Changing industry, changing skill-set

Friday 25 January 2019

Man studying at desk

Author: Maha Khan Phillips

This year, the Investment Management Certificate (IMC), the entry-level qualification for the UK investment profession, will celebrate its 25th anniversary. During that time, the asset management industry has changed significantly.

 

In the 1990s, the skill-set required by asset management professionals was somewhat different. The investment universe consisted primarily of equities and bonds. Alternative asset classes like hedge funds and private equity were accessible only to high net worth individuals and some particularly sophisticated pension funds. Balanced managers were hired to outperform benchmarks, not produce outcomes. And investment professionals were hired from various disciplines outside of finance.

Now, of course, all that has changed. Globalisation, demographic trends, a low yield environment, and technological drivers means the industry has become far more specialised and outcome-orientated.

“We live in a much more data-rich society. The skill-set required for investment professionals has become much more about data analytics and understanding and manipulating large data sets efficiently,” explains Sarah Dudney, client partner at The Buy-Side Club, the talent strategy and recruitment firm. 

It is no surprise then, that the IMC has continued to evolve in line with industry change, extending coverage in areas such as quantitative analysis whilst continuing  to provide an excellent grounding in core areas such economics, security and portfolio analysis and, of course, regulation. 
Themes like ESG and ethics are also playing a wider part in the curriculum, which they did not do 25 years ago. 

“We have a panel of practitioners , working alongside academics, who work in the industry and feed in their opions to keep the qualification relevant. It’s important that we address how the industry is evolving in the IMC curriculum,” says Tim Scholefield, ASIP chair of the IMC Panel at CFA UK, the industry body which offers the exam.

Jeremy Smith, head of benchmark exams at Kaplan Financial, which provides training for the IMC, says it is about providing much needed context to new entrants into the industry. “To me, the qualification would allow new entrants to add context to where they fit into the industry and to their role. It’s not about having all the answers, but it’s about knowing when to ask questions,” he says.

On the 26th of February, CFA UK and Kaplan are hosting a free webinar to talk about how the skill-set that employers want is changing, as well as provide an overview of the IMC qualification.

Graduates of the IMC say it can help in different ways. For Ben Harrop, change manager at Schroders, it was about understanding the industry. “I arrived in Schroders after sixteen years in the British Army in September 2018 and work within Enterprise Change within Schroders. As I work on programmes that affect multiple parts of the business, I felt an understanding of the asset management industry (including formal qualification) was vital in terms of helping me learn the language of the industry and gain credibility working both internally and with external third-parties,” he explains.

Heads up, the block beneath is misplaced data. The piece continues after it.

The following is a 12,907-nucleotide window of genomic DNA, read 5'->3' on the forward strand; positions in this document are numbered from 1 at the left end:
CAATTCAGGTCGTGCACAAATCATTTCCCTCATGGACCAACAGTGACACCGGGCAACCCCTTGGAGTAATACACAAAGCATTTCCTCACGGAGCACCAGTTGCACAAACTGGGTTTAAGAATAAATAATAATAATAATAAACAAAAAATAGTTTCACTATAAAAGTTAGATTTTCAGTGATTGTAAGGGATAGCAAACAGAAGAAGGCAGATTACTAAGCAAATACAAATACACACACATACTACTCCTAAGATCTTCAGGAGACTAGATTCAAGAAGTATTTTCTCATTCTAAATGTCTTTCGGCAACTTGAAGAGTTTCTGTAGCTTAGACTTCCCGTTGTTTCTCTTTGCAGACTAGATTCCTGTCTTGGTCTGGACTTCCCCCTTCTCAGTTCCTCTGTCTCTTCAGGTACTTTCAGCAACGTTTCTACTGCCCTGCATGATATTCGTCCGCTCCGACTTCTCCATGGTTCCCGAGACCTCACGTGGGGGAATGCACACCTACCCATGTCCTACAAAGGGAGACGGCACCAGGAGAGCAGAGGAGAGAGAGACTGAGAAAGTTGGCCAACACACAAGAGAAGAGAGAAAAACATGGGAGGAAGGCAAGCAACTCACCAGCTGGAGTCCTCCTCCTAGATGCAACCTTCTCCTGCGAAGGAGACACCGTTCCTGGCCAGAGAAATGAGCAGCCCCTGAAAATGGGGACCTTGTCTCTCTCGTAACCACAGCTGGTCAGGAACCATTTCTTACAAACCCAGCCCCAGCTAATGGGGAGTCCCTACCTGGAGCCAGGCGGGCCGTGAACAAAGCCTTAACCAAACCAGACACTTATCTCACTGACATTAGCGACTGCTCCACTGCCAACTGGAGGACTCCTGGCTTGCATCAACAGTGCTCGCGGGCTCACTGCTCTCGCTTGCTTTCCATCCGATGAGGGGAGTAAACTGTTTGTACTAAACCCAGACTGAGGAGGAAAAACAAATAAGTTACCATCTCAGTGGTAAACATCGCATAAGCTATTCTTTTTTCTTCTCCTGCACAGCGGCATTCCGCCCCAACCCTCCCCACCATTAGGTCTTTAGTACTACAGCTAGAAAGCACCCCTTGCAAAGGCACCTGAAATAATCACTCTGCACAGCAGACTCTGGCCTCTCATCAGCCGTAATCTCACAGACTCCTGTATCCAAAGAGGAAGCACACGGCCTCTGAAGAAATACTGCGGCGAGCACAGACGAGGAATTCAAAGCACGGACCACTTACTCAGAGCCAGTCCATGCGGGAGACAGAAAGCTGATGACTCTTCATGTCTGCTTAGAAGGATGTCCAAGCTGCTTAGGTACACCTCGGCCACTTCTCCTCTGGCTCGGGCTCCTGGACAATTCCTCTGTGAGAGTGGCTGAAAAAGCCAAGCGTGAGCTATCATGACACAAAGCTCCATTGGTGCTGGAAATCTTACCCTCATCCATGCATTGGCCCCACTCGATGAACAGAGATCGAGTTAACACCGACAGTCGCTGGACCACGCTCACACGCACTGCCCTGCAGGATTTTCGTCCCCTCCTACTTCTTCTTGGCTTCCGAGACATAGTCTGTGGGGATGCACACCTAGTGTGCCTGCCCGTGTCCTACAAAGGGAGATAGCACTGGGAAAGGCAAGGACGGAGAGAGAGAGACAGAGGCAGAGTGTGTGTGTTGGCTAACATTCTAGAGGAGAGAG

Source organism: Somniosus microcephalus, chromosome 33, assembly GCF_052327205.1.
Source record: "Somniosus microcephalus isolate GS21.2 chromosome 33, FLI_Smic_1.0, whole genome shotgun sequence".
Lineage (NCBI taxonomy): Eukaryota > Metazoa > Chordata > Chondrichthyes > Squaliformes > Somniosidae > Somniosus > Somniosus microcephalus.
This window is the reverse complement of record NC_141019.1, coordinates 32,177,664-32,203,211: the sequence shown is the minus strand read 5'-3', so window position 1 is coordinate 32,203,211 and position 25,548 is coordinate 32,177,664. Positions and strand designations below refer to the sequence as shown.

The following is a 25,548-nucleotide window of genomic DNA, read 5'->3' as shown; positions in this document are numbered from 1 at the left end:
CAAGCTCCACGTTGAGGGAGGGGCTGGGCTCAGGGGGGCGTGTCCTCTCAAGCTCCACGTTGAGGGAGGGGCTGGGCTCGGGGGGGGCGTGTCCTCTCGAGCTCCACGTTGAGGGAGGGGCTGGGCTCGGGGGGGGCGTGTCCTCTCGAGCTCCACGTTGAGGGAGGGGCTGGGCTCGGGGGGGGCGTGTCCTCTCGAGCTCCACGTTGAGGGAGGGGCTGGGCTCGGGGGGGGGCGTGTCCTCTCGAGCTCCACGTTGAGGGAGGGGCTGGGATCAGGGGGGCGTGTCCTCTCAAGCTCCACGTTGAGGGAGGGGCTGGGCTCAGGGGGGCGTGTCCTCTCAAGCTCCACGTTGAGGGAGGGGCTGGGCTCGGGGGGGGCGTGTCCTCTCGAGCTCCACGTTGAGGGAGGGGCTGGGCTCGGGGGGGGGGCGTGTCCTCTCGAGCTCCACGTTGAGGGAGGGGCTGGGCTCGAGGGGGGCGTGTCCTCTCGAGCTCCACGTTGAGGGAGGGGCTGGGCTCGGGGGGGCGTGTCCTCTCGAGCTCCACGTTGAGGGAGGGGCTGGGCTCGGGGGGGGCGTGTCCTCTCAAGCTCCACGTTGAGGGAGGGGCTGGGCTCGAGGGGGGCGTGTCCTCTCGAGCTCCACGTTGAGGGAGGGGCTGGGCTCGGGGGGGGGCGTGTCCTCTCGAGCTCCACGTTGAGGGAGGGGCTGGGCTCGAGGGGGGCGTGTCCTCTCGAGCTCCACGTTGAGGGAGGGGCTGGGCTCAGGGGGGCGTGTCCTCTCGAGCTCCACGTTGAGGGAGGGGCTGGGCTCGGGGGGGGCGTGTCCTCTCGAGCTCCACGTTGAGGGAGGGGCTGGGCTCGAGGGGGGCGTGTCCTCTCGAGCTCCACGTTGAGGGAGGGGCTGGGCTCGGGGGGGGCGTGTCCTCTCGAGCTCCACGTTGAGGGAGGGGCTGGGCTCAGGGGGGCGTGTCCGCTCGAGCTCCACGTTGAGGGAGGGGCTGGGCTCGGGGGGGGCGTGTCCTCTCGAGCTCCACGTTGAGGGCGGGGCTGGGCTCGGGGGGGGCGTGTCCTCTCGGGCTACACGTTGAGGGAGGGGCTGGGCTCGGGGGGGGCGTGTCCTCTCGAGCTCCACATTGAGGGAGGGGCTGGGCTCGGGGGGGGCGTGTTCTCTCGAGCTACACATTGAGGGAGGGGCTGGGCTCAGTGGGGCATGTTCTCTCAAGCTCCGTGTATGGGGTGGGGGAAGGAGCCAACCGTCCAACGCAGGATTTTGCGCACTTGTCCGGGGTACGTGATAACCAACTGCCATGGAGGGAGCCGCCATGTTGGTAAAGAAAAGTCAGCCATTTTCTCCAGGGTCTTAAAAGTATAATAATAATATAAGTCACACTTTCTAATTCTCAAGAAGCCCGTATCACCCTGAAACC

He believes the IMC will help with his career progression. “Going forward the qualification will potentially enable lateral movement within Schroders, as it demonstrates an understanding of and aptitude for investment management,” he says.

For Doina Ceban, who is working in an investment risk role at an insurance company, it was about getting some insight into investment management as a whole. “I graduated with an economics degree and the IMC was really targeted for an investment professional. There were specific sections on risk and return. It talked about different risk modelling techniques and analysing an investment in terms of risk and reward trade-off, so that was helpful,” she explains. 

Ceban is thinking of going into portfolio management as a career, and is one of many IMC graduates who go on to study the CFA exams and eventually become a CFA charterholder. 

“What I learnt at the IMC is a very good starting point. They don’t just talk about statistics and numbers but they tell you how you can use them in investment management, and for me it was a very practical approach,” she says.

In contrast, Suliman Mulhem completed the IMC, but does not necessarily intend to work in investment management. “I decided to take the IMC because it provides a solid foundation in a lot of different financial topics,” he explains. Mulhem, a news editor, says he may one day move into financial PR or financial journalism, so having a grounding in finance will help.

According to Dudney, a qualification is like a ‘good housekeeping badge’ that gives participants a fundamental framework to understand the key principals in the industry. “On top of that everybody has to understand the complexities of the business, whether it’s passive, or developments in active, trends going on in ESG, or data analytics. You have to have a real polymath mind and you have to be relentless in learning and asking what things mean for investment,” she says.

Find out more about the future proofing your career with the IMC - sign up for a free webinar on 26th February 2019 – hosted in partnership with CFA UK and Kaplan.

 

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